Backside absorbing layer microscopy: a universal relationship between physical thickness and reflectivity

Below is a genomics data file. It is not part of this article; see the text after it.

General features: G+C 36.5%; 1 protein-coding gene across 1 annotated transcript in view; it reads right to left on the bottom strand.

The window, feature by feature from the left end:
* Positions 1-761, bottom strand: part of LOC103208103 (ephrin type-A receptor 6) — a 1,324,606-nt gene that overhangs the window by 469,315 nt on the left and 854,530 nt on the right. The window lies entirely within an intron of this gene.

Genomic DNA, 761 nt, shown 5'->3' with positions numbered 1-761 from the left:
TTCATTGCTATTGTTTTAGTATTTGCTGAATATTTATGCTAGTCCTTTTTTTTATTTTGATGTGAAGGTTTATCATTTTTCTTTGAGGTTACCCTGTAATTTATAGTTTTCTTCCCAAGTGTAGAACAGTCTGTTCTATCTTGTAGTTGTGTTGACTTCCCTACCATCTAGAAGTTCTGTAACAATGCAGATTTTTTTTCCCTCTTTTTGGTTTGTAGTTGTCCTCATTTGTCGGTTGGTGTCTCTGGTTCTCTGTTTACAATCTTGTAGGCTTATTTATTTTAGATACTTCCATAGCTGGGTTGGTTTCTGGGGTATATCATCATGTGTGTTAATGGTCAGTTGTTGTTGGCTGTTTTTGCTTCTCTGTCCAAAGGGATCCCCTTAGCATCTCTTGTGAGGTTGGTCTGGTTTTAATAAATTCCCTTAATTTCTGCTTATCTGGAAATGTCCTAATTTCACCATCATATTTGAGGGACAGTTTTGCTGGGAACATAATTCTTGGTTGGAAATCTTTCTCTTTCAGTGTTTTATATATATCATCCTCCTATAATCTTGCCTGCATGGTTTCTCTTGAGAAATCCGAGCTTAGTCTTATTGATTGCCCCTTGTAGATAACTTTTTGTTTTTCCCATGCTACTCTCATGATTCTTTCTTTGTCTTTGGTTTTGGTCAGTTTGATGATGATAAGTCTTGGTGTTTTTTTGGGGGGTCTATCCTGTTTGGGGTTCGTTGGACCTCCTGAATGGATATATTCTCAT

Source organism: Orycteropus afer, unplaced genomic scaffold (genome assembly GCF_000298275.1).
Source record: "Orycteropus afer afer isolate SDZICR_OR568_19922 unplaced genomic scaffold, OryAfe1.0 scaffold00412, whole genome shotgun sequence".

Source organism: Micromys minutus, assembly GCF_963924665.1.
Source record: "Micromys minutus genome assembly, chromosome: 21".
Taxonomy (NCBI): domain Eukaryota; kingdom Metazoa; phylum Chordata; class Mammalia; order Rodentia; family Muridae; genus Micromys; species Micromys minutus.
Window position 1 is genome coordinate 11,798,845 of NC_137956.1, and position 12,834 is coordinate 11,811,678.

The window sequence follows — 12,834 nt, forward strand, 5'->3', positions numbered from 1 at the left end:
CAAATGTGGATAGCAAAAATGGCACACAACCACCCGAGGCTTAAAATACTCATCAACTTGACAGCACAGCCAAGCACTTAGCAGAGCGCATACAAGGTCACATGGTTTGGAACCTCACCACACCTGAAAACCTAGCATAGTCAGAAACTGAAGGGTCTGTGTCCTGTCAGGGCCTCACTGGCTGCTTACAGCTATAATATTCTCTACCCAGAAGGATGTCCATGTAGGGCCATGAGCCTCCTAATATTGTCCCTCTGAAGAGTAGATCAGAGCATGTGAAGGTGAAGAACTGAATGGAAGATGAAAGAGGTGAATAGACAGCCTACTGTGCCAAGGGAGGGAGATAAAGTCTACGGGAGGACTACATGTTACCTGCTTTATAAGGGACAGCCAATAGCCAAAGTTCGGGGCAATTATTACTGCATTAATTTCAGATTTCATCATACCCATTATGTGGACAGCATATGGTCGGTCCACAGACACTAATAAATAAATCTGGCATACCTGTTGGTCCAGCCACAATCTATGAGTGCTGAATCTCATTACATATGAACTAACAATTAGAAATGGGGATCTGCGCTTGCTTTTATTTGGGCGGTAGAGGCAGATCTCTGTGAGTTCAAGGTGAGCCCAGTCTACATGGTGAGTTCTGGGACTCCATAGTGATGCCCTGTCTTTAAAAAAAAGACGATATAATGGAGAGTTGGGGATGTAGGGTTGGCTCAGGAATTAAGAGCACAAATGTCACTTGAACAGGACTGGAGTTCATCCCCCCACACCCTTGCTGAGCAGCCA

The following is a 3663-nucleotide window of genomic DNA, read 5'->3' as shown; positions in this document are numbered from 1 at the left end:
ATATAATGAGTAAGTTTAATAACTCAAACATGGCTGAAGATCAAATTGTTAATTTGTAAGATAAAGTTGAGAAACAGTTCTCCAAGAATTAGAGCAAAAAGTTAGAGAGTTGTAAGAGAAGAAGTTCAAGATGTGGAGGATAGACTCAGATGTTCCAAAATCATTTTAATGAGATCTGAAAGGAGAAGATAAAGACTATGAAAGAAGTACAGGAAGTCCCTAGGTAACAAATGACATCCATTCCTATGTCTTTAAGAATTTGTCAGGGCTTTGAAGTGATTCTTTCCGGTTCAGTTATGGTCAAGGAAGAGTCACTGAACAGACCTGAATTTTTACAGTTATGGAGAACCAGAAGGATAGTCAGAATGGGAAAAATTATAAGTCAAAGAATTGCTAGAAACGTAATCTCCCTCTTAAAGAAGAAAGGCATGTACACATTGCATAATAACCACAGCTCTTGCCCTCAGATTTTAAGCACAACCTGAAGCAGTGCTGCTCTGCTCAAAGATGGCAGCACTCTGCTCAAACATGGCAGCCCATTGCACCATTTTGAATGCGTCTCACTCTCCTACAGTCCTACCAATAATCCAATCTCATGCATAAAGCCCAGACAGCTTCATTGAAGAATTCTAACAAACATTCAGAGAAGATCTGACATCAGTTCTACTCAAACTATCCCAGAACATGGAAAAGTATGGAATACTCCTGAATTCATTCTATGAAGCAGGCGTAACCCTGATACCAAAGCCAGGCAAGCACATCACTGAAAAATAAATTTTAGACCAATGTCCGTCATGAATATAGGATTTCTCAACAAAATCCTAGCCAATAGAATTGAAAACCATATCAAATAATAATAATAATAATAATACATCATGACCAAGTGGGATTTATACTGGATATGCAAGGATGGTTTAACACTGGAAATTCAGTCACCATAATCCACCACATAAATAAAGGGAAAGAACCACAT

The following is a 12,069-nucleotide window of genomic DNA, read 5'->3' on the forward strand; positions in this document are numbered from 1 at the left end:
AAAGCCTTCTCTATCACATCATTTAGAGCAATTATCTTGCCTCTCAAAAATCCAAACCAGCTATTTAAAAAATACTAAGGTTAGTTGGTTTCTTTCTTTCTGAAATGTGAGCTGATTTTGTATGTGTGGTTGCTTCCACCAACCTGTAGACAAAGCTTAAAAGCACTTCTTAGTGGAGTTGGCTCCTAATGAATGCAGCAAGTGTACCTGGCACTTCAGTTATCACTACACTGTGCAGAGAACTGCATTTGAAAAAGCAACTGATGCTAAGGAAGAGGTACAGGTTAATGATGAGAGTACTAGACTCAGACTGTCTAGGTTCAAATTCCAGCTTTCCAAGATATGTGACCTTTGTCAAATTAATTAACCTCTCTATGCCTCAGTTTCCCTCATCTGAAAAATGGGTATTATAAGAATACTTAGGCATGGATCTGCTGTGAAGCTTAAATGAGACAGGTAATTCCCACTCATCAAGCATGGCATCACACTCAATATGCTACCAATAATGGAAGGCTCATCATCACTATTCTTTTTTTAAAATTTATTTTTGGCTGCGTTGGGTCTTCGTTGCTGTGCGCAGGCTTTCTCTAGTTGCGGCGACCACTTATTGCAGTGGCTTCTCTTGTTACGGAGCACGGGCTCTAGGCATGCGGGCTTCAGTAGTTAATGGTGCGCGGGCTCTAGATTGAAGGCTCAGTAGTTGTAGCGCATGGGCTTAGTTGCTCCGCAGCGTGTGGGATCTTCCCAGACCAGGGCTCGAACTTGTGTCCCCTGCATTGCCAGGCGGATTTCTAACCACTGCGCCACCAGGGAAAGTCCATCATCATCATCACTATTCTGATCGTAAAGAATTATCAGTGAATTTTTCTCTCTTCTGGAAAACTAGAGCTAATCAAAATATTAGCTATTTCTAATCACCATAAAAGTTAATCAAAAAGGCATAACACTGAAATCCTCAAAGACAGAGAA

Achieving sub-nanometer axial resolution in wide-field optical microscopy for visualizing monolayers and bio-chemical processes is highly desirable in many fields. The authors of this article have proposed a new microscopy method named BALM (Backside Absorbing Layer Microscopy) that provides high contrast reflection images of monolayers. The key to this novel optical microscopy technique is the so-called ARA (Anti-Reflection Absorbing) layers. These ARA layers are made of absorbing materials, a few nanometers thick on which the sample can be deposited and imaged in an inverted wide-field microscope. Since only a thin layer of the sample that is close to the ARA layer gets imaged, the open access to the topside of the sample leaves room for various physical manipulations and probing methods to be used. The analysis presented in the current article proposes a set of new parameters to quantify the reflectivity and the thickness of the sample in the BALM technique that obtains the thickness of a sample with any refractive index profile and independent of the microscope settings.